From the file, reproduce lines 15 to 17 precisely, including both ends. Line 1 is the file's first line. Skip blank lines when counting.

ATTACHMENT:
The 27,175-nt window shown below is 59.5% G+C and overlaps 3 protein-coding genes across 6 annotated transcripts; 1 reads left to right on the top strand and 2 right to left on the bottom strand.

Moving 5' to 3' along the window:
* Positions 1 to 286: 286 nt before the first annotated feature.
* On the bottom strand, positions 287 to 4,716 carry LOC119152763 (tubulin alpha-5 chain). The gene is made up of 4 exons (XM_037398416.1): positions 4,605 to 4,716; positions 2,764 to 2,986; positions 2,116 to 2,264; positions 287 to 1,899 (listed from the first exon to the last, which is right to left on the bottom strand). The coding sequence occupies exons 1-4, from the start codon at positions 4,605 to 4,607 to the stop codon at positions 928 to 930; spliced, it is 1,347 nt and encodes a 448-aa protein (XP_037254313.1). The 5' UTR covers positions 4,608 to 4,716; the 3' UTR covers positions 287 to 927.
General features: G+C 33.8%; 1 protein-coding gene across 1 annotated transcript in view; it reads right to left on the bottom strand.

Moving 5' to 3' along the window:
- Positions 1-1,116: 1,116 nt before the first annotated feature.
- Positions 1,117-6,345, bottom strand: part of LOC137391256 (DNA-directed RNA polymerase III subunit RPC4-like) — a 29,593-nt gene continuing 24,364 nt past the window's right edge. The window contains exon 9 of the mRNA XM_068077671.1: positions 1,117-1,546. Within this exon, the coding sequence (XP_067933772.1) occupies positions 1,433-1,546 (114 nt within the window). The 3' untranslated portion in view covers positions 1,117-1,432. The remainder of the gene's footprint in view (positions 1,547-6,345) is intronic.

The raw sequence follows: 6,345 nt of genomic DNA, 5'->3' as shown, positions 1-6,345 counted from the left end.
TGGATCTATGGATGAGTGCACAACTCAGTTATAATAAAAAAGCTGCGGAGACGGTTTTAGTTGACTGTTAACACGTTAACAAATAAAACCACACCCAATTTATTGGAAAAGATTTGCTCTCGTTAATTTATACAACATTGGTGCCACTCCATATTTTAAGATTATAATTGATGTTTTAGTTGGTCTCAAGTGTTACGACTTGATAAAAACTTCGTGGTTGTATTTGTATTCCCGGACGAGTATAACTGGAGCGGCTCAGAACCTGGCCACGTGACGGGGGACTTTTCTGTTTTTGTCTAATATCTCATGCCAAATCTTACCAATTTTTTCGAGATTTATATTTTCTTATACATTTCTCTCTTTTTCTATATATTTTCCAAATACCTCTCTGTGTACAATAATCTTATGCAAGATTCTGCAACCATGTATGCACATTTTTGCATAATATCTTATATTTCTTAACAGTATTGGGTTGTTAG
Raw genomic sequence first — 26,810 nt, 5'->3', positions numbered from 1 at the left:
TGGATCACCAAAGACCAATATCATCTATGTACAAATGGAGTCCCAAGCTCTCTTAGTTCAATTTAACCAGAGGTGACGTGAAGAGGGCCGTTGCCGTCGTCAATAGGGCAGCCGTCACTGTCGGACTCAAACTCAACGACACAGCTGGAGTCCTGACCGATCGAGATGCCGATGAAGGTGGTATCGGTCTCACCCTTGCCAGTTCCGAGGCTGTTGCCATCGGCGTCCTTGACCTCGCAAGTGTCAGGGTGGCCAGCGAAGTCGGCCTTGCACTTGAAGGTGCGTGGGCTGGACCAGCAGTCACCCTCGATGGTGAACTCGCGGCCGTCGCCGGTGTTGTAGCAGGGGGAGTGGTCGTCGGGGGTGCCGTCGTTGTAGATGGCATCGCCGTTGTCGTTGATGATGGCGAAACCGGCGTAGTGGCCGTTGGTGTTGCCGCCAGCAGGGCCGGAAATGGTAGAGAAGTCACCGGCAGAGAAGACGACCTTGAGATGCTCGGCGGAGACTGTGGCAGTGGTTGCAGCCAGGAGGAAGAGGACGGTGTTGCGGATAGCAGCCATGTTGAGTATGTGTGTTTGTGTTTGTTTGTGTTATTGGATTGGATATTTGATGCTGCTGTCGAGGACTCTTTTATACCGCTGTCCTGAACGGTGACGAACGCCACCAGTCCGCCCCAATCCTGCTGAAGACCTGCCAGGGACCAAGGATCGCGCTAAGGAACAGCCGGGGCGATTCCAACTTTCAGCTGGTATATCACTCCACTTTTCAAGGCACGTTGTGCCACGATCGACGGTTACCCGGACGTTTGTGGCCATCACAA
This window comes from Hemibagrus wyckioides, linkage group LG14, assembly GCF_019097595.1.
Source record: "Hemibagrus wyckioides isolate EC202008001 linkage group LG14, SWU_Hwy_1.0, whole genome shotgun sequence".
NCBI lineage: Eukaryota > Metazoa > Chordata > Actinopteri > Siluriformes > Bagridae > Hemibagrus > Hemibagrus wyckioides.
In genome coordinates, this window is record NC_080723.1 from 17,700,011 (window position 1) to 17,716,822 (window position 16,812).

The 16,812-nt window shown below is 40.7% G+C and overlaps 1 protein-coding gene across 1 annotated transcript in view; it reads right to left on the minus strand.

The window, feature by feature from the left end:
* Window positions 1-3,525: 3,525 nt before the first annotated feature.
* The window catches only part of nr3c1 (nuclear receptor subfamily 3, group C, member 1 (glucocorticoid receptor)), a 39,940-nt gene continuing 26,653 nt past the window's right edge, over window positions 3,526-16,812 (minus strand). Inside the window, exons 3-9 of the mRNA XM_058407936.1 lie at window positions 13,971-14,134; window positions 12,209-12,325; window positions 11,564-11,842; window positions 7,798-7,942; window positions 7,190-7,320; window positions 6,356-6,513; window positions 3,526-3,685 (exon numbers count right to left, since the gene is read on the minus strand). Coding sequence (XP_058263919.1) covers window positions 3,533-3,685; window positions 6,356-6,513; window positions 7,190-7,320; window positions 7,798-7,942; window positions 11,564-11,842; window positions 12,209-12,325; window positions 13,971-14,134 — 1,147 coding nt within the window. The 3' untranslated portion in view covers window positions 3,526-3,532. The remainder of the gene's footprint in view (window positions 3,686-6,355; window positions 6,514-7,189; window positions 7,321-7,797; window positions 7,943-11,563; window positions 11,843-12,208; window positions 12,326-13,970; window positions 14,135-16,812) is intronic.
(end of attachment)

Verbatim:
NCBI lineage: Eukaryota > Metazoa > Chordata > Actinopteri > Siluriformes > Bagridae > Hemibagrus > Hemibagrus wyckioides.
In genome coordinates, this window is record NC_080723.1 from 17,700,011 (window position 1) to 17,716,822 (window position 16,812).

The 16,812-nt window shown below is 40.7% G+C and overlaps 1 protein-coding gene across 1 annotated transcript in view; it reads right to left on the minus strand.